LAFAYETTE, Indiana — The first time Criselda Marquez used food stamps at a local supermarket, she barely made it to her car before she started crying.
It was 2009, and Marquez, a former Purdue University academic adviser, was newly homeless and battling crippling depression.
"Here I was with a master's degree, I had worked at a Big Ten research institution and I was on food stamps, helpless," Marquez told the Journal & Courier (http://on.jconline.com/1nEnB1a ).
But this year, for the first time since then, she's off food stamps and housing assistance and is completely independent, thanks to the support of local homeless service agencies.
"I needed to be homeless to focus on my depression," Marquez said. "For me it was a blessing, and I used that time to work on me. And now I'm in the best place I've ever been mentally."
Marquez said she's hoping to share that feeling with others who are homeless by taking an active role in the ongoing discussion aimed at restructuring Lafayette homeless support services.
Jennifer Layton, executive director of Lafayette Transitional Housing Center, shared new details about that effort Thursday with members of the Homeless Prevention and Intervention Network — a coalition of social service and community agencies that meets monthly.
"But we're still in the infancy stage for all of this," Layton cautioned colleagues.
Since May, social service agencies have discussed reinvigorating the effort to end homelessness through the 2012 Solutions Beyond Shelter report. That 44-page plan, crafted by an outside consultant, spelled out how Greater Lafayette can eliminate homelessness.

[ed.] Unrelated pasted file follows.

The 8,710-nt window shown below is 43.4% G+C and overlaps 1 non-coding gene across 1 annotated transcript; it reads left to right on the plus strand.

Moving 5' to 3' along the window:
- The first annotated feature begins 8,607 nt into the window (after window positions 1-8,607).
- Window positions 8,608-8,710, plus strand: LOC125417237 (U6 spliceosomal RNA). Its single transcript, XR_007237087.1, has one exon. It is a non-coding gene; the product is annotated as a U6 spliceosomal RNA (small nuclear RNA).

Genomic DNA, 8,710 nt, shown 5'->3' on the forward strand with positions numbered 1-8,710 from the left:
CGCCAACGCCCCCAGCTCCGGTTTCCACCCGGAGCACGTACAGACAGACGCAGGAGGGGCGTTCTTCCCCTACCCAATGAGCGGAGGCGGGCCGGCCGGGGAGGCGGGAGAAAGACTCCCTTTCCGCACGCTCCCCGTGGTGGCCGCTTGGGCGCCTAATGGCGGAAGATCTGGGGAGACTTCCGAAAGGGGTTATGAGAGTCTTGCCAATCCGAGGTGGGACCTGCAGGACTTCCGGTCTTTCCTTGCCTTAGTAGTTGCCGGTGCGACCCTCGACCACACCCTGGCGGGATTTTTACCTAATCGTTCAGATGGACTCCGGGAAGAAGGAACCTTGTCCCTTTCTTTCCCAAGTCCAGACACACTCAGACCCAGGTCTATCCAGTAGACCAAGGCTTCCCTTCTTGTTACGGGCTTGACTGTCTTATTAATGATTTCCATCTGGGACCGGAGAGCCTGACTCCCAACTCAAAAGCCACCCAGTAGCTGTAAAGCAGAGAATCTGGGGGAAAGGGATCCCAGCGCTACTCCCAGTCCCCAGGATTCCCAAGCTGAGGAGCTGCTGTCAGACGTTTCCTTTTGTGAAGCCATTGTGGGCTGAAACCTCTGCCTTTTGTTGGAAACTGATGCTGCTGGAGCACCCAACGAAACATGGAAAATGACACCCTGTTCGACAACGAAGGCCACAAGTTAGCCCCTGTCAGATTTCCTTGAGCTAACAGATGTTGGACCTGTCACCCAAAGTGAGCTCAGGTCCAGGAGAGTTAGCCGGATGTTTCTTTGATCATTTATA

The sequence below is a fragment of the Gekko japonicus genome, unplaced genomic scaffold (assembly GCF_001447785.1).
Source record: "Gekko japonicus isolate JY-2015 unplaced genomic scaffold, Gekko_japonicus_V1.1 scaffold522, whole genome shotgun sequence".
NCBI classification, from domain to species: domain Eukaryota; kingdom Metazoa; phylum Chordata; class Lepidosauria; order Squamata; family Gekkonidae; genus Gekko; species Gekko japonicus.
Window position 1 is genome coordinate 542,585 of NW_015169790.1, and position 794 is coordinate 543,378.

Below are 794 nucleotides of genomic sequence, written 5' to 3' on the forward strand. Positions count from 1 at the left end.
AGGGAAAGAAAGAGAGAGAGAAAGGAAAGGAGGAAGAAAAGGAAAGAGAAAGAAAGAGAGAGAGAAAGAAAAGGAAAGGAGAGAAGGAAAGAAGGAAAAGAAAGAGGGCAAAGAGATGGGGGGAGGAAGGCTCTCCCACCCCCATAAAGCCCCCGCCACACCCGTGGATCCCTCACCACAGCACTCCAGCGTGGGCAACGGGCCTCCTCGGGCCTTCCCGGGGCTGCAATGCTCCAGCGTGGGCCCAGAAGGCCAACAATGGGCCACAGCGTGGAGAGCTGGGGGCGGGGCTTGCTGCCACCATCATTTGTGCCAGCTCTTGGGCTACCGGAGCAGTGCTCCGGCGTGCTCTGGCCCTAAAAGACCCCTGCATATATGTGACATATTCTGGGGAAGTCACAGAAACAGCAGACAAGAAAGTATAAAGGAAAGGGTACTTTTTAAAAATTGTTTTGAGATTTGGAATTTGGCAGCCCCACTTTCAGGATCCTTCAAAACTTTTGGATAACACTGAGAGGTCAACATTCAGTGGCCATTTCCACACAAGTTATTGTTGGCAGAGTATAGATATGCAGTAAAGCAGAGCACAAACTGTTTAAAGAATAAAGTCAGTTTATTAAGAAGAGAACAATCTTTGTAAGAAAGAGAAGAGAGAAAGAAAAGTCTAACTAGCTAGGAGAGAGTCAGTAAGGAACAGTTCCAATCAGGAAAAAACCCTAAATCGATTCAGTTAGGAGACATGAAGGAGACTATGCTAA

But parties involved agree that plan lost steam, and they're hoping a $80,000 grant awarded to the United Way of Greater Lafayette this year will breathe new life into the effort.
Their goal now is to create a 24/7 engagement center that would house all homeless services — such as case management and housing assistance — under one roof.
On June 27, city and county leaders made a public endorsement of the plan and named Lafayette Transitional Housing Center as the coordinator of the effort.
Details of what the 24/7 engagement center will look like aren't clear. But this week, for the first time, Layton outlined a timeline. The group will spend the summer visiting communities with homeless systems in place, including Ann Arbor and Grand Rapids in Michigan and Columbus and Cincinnati in Ohio.
From September to December, the group will organize community forums for social service agencies, homeless clients, community leaders and others to solicit feedback on what Lafayette's center should be.
"We really want to think about what this should look like," Layton said. "We don't want to just house homeless people in shelters. We want to get them into permanent housing."
That the Solutions Beyond Shelters effort lost steam is frustrating to Marquez, who was among the dozens who took part in developing that plan.
But she said she's encouraged by the new efforts and hopes that her insights about homelessness can be useful.
"My main goal would be to be the voice of the clients," Marquez said. "Take what the clients are saying and put it in a way the agencies are going to listen to it — truly listen to it — and act on it."
Information from: Journal and Courier, http://www.jconline.com